By Kayla Valera | Staff Writer
In terms of getting around, I’ve only ever relied on being the passenger to one of my licensed family members or friends. As a driver’s permit wielding college student, I have never felt the direct need to break this cycle in all my 18 years. This is mostly due to my parents being protective of me and preferring to drive me to place themselves so that I don’t need to use public transportation. Even when I was old enough to obtain a driver’s license, I found that it’d be more practical to simply carpool with my dad to cut back on the expenses of buying my own car or having to refill on gas.
Like my fellow Kapiʻo News staff writer, Gavin Arucan, I understand the struggle of making the hours-long commute from central Waipahu to KCC during the school year. This doesn’t include the stand-still traffic that can draw out the already long journey home. Because of this lengthy travel to and from school, I’ve grown accustomed to waking up as early as 5 in the morning in order to get on the road by 6:30 a.m., and then hitting the freeway by around 4 in the afternoon and getting home at around 6 p.m. This is a routine that my dad and I have shared ever since I attended middle and high school on a town-bound commute.
Since my dad makes the trip to the opposite side of the island for work everyday, I never had to worry about driving to school and back home since car rides with him were always convenient for my schedule. The trouble, therefore, lies in my constant expectancy of a driver for other activities.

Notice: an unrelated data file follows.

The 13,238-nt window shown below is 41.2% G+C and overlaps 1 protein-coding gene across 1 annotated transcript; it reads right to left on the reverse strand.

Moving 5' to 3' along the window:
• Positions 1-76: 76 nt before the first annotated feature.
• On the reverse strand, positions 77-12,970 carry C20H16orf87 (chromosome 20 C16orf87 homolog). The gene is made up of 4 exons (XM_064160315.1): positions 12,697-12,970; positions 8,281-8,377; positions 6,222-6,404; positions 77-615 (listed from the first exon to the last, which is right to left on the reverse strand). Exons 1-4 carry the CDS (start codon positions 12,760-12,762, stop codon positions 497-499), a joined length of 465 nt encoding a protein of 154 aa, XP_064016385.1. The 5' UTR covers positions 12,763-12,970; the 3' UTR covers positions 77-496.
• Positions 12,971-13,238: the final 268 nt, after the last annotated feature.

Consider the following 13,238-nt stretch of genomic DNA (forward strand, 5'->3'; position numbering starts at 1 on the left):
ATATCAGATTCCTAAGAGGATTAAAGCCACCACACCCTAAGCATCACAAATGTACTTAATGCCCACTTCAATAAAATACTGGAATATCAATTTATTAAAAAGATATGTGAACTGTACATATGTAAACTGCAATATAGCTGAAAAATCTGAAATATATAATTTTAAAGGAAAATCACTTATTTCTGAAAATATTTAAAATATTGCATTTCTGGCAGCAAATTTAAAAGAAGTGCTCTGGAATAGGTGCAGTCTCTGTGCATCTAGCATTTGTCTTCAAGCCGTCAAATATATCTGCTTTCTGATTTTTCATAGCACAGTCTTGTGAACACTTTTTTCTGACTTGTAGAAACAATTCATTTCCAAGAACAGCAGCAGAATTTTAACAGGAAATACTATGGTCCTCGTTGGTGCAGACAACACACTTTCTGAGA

In high school, for instance, I felt like a burden to my parents when they had to drive me to great distances just so that I can hang out with friends who lived far from me. Even now that I’m in college, I still sometimes find myself asking my parents to take me to places to see my friends if it isn’t too out of the way for them. Luckily, I also have friends who are able to pick me up and drop me off if my parents aren’t available.
Though my friends ask me why I’m not as motivated to get my driver’s license, I explain that I feel no pressure to do so anytime soon. I tell them that I’ve created a comfortable regime of getting a ride from my dad to school, walking 15 minutes or so to my workplace near school, and then catching a ride back home with my dad.
Although this can sound restricting and monotonous for some people, I don’t mind not having a car of my own to drive in exchange for some extra sleep on my way to school and going home. Worrying about parking also isn’t an issue since I would just text my parents when I’m done with something and wait for them to pick me up at an agreed upon location.
While not many people have patient parents that are willing drive their child to places well into their child’s college years, I feel that people who are given this situation should try and make the most of it for as long as they can. I know that eventually I’ll have to retake my driver’s test and stop coasting off of my friends and family for rides all the time. Though for the time being, I don’t see the harm in sitting in the passenger seat if I don’t absolutely have to switch to the driver’s seat yet.